AI-driven, powered by AI, transforming with AI/ML, etc., are some taglines we have heard far too often from the products we are being sold every day. Everyone is chasing after the promised land of machine learning but so few fully understand it. And that is indeed the origin of most of the challenges that data scientists face today in the execution of their ML projects.
Eliezer Shlomo Yudkowsky, an American artificial intelligence researcher, says —
“By far the greatest danger of Artificial Intelligence is that people conclude too early that they understand it.”
In this blog, we will look into some of the complaints and misunderstandings that turn into these challenges when not addressed head-on from the beginning of the project.
Given how fascinated businesses are with artificial intelligence and machine learning, they are often keen on pursuing a particular problem statement with an ML solution. ML can bring in a lot of value but not everything needs its application.
1. AI for CFD: Intro (part 1)
2. Using Artificial Intelligence to detect COVID-19
3. Real vs Fake Tweet Detection using a BERT Transformer Model in few lines of code
4. Machine Learning System Design
Many problems are straightforward and can be solved with a simple exploratory data analysis. It’s important to recognize the right use cases that require the heavy artillery of ML.
With so much hype around ML, the expectations are set high. While other technologies are required to be explained in terms of their capabilities, AI and ML need to be explained in terms of their limitations.
The media and marketing promise the moon but the reality is different. AI and ML are complex technologies that take time to implement and fully leverage. They consume a lot of resources in the process of delivering ROI. It’s important for data scientists to manage the expectations from the start.
An ML model isn’t a magic crystal ball and cannot predict accurately if there is not enough data. A couple of rows in a spreadsheet won’t drive actionable insights.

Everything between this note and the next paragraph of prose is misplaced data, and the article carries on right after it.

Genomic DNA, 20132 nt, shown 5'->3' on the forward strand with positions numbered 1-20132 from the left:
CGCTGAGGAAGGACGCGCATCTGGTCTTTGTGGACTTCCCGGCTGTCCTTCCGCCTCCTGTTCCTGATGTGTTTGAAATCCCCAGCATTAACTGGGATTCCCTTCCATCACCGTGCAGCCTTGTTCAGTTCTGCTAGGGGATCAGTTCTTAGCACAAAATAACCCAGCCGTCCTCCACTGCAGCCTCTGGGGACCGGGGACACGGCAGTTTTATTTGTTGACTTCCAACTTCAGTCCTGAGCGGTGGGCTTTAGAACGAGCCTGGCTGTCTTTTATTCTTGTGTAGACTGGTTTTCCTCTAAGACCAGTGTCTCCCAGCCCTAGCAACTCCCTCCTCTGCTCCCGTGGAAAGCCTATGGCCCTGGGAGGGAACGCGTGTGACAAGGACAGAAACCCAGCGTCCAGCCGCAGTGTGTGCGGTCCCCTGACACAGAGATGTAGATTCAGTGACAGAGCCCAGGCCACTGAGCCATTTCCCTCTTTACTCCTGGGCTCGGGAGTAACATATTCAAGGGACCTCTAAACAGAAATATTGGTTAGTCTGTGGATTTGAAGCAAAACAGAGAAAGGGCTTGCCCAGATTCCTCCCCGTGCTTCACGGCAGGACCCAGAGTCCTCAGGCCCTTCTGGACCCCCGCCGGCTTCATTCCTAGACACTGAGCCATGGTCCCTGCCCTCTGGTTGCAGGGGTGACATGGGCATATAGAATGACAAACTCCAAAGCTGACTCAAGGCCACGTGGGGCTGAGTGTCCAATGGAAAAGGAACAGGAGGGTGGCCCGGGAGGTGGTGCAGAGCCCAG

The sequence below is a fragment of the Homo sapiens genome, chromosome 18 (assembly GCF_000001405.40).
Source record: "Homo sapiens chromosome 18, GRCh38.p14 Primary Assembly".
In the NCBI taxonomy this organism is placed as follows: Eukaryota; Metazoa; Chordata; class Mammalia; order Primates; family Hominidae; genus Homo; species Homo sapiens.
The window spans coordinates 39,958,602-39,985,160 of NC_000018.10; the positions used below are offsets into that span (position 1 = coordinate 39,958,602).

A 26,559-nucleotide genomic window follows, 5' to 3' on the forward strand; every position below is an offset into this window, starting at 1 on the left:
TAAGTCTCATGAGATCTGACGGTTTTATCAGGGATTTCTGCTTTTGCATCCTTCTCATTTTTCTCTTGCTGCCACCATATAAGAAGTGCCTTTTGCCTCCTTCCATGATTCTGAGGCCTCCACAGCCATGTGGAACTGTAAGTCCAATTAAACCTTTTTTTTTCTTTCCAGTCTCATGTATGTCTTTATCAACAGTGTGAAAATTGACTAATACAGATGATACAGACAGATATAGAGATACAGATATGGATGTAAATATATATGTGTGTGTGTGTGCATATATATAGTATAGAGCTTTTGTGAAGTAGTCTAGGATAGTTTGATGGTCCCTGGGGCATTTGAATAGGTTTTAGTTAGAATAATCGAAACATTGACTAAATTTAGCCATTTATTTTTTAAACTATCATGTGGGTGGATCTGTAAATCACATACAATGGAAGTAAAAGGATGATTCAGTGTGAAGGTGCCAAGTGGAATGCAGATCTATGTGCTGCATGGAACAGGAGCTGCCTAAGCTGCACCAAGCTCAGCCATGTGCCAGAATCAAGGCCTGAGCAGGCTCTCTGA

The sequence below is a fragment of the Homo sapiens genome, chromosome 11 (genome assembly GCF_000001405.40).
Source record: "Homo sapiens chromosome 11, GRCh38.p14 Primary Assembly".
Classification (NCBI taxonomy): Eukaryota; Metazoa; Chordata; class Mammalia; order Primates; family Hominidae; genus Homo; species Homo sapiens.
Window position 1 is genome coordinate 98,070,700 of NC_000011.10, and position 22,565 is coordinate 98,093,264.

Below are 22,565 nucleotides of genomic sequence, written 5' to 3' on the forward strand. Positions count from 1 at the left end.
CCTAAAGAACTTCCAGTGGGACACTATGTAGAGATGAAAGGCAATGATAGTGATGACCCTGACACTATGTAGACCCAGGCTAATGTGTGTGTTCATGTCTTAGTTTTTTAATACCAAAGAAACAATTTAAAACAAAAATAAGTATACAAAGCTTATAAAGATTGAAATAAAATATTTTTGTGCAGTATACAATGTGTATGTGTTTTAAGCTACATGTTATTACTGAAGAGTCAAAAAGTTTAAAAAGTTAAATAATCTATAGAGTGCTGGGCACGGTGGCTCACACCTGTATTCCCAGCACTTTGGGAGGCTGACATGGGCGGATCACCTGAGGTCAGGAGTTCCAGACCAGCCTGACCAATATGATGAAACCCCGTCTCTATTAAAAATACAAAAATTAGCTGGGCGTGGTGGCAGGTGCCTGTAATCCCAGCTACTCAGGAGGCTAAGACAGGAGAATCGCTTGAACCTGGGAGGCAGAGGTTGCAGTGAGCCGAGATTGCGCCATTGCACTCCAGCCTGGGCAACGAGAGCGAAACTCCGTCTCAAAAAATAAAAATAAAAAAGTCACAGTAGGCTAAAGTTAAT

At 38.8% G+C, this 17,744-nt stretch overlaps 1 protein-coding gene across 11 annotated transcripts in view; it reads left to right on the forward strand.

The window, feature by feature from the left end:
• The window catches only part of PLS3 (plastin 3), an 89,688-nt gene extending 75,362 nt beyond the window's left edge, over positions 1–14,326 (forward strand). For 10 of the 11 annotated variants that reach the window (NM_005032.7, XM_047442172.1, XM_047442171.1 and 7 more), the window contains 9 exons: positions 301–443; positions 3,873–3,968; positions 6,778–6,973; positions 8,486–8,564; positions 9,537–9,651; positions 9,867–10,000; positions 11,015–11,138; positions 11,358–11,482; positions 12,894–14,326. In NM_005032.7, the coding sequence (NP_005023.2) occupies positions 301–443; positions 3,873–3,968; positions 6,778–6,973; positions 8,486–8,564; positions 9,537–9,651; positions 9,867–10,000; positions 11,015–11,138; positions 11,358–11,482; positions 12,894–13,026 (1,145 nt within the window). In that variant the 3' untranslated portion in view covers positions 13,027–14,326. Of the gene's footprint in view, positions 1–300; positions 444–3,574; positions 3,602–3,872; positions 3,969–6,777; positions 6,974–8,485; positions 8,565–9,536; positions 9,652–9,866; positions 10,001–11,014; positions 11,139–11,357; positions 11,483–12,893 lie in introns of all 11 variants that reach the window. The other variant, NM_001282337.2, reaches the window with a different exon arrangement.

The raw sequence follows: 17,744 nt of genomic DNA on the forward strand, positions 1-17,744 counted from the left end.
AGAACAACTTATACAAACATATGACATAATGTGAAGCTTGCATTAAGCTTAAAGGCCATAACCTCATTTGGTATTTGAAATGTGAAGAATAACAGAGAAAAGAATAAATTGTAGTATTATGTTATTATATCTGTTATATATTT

To develop a model that delivers the desired business outcomes, the data science team will have to ask for more, relevant data. With enhancements like augmented data management, they can then figure out how to best leverage that data.
There is a persisting expectation for highly accurate models. But in chasing after 100 percent accuracy, businesses tend to forget other factors like simplicity and engineering costs.
The most accurate model for Netflix that won the million-dollar prize didn’t end up getting implemented. Instead, another model that had a good balance of accuracy with simplicity, stability, and interpretation was adopted.
While early machine learning algorithms were simple to explain and understand, the deep learning algorithms are different — building layers with their own understanding.
AI supervisors definitely understand how a single prediction was made but cannot explain how the entire model works at large. Ali Rahimi, an AI researcher at Google, agrees that the entire field has become a black box. Due to this, it becomes increasingly difficult to explain the recommendations made by these models to the end-users.